Yesterday, a buddy and I went to brewerania event* at the Elk’s Lodge 860 – 55 Main Street in the City of Tonawanda. We planned to get to the event a little early, and grab some breakfast at a nearby diner. It was a fascinating excursion, because we are both very interested in design, collecting, architecture, and urbanism. And yes, urbanism applies to smaller townships such as North Tonawanda, where there are small theaters, taverns, quaint shops and homes, etc.
It actually took us a while to find a diner, but the search was a real eye opener into this promising town. Although the Main Street area has been partially ravaged (aesthetically) by the McDonald’s and the Rite Aids of the world, it’s still a super quaint town with so much to offer.
After finding no luck in the diner department along Main Street, we decided to head on over to Oliver Street in North Tonawanda, where we knew we would find something. Recently, there has been a number of initiatives to beautify and brand Oliver Street via public art initiatives. As luck would have it, we came across a nondescript diner called Tammy’s Kitchen (690 Oliver Street) where they served up a good cup of coffee and one of the best corned beef hash breakfasts that I had had in years. Finding Tammy’s was worth the entire trip. Even if we didn’t come across anything of note at the brewerania event, we could call it a successful excursion.
On the way back to the Elk’s Lodge, we discussed how, for the most part, all of the neighborhoods in Tonawanda and North Tonawanda that we came across appeared to be pretty much intact. While there were a number of shuttered storefronts, you could tell that a number of the building owners were doing their part to preserve them and dress them up to attract tenants. Others looked to be diamonds in the rough, where young/handy entrepreneurs could probably make minimal investments and have nice little nest eggs in their hands.
Coincidentally, I received an email this morning from a Ryan S., who had this to say:
I was born and raised in Buffalo, left and returned several times in the 90s and while in Buffalo I worked construction on Victorian home restoration. I also contracted for a wealthy Buffalonian who held many properties in the Elmwood/Allen area and he never sought to improve them. I always saw the opportunity for Buffalo to make its architectural heritage shine, but it didn’t seem to go anywhere. My wife and I left in 2003 and moved to Seattle.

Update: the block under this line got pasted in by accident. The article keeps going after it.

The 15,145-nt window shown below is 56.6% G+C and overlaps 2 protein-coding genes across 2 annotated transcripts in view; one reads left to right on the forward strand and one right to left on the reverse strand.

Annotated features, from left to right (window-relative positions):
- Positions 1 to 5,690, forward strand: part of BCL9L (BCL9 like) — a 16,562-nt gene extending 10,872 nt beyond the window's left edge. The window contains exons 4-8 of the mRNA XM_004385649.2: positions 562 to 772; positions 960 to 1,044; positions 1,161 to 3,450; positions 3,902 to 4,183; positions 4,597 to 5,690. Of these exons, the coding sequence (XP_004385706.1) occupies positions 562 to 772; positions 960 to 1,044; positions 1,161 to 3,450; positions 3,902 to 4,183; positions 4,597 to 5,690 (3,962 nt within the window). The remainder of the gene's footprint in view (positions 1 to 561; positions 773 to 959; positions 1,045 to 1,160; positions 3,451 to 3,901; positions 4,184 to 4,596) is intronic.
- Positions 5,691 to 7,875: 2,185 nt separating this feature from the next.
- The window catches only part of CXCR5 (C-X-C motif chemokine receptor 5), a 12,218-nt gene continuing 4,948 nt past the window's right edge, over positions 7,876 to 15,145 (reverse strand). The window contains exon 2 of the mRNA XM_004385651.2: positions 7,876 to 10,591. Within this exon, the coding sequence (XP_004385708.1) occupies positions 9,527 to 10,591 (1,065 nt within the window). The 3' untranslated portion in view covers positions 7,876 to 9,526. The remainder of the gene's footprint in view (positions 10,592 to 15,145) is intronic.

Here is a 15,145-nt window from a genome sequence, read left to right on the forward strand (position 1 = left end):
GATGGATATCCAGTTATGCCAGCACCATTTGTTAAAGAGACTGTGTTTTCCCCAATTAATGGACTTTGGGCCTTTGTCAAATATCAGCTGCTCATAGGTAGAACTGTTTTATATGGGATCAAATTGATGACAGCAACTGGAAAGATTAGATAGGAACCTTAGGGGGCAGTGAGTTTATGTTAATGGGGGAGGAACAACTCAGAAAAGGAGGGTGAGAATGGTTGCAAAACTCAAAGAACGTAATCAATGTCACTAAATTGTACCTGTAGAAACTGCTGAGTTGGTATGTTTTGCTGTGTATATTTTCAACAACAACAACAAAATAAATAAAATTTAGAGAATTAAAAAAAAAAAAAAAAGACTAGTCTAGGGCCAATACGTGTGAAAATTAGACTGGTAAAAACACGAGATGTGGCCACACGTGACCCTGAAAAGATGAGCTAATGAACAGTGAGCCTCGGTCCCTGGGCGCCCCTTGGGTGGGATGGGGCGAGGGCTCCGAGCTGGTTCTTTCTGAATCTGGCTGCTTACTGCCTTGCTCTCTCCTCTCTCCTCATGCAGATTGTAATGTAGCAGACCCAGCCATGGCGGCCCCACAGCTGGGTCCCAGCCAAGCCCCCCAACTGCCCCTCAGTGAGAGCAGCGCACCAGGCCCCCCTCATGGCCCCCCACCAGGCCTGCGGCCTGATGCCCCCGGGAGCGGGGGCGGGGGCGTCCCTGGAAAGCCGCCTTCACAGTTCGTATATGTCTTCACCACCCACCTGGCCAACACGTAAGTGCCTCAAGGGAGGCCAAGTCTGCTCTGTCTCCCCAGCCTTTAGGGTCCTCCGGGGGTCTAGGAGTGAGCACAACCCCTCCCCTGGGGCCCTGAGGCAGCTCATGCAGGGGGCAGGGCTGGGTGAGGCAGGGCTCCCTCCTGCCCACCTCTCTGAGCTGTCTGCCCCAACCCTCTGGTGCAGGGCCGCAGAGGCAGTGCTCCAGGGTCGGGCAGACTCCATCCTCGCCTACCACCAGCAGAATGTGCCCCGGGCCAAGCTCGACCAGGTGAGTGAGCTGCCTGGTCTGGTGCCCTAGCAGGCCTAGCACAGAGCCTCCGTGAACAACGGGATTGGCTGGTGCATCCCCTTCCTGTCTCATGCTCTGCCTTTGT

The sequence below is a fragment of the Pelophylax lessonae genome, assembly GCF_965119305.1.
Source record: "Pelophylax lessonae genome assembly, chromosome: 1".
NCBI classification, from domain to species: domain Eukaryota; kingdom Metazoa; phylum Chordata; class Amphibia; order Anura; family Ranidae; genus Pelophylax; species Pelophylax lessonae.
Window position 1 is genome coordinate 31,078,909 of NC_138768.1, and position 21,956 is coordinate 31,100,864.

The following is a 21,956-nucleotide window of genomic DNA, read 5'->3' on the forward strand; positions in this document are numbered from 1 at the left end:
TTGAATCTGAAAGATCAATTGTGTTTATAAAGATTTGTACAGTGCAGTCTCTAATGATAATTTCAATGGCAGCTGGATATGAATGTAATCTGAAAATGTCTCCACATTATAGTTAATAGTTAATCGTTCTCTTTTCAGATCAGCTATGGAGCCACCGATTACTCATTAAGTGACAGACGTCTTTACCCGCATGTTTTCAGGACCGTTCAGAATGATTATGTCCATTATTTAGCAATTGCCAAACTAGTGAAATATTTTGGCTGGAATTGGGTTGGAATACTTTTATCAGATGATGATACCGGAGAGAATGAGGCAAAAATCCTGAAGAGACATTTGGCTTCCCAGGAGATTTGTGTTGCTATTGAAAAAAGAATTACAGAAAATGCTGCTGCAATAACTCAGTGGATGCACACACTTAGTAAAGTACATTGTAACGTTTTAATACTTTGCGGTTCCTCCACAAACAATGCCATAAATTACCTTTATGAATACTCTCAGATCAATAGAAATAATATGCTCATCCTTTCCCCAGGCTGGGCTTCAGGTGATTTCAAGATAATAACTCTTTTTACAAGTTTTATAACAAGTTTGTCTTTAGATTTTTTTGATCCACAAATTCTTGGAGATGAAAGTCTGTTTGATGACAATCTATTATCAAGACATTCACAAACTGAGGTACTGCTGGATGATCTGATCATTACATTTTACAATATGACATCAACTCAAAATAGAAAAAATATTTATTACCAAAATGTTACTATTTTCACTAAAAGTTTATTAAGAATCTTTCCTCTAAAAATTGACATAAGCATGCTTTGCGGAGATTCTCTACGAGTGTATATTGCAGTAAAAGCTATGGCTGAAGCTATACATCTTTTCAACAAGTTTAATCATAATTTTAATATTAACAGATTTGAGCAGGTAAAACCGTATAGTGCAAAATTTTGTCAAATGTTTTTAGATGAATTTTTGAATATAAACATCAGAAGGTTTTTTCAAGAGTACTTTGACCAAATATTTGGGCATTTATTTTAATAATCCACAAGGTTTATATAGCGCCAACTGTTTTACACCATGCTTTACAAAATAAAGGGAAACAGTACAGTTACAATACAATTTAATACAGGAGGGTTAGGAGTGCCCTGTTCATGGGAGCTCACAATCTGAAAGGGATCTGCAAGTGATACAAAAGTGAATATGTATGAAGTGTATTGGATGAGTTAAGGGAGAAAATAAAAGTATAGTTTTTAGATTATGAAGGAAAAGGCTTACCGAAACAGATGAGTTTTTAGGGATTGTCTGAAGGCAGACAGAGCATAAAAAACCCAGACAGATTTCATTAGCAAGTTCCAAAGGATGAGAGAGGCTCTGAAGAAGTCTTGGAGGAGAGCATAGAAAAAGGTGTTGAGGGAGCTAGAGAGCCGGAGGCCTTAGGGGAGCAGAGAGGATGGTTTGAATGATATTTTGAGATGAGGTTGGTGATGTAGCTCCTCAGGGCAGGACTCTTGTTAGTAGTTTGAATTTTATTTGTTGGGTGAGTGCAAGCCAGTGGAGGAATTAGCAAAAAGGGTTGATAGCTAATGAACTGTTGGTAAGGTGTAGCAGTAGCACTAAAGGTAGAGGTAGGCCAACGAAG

While in Seattle I discovered your website and followed what was going on. We’ve now just recently returned and live down in the Southern Tier by Chautauqua Lake and see places like Jamestown, NY that could benefit from the advocacy your site provides.
I think you should consider an increased scope at some point and expand to WNY regional coverage. Focus on main street density initiatives… avoid promoting suburban sprawl (this is how Seattle has regulated its growth). WNY should also focus on advertising its outdoor activities and ecotourism… this is what draws tech workers to a region… cool downtown living with great outdoor activities nearby. As an engineer and entrepreneur I hope to give back to the region I live in focusing on these same goals.
It’s funny. After spending the better part of the day in Tonawanda and North Tonawanda, hopping from one neighborhood to the next, I came away with similar sentiments. From the Elmwood Village, it took no time to get there, and we discovered so much while we were exploring, including my new favorite diner in WNY.
I’ve been to Tonawanda plenty of times, to eat and drink, but I’ve never taken the time to explore beyond the usual suspects. It took a brewerania show at an Elk’s Lodge to expand my horizons, and now I can’t wait to head back and do some more exploring throughout the lesser known neighborhoods.
Who knows what awaits during the next visit? Tonawanda and North Tonawanda are great towns, with a couple of nice commercial pockets and well preserved neighborhoods that could really come to life with the right type of strategic investments.
*The Turkey Trade by The Simon Pure Chapter of the Brewery Collectors Club of America (BCCA)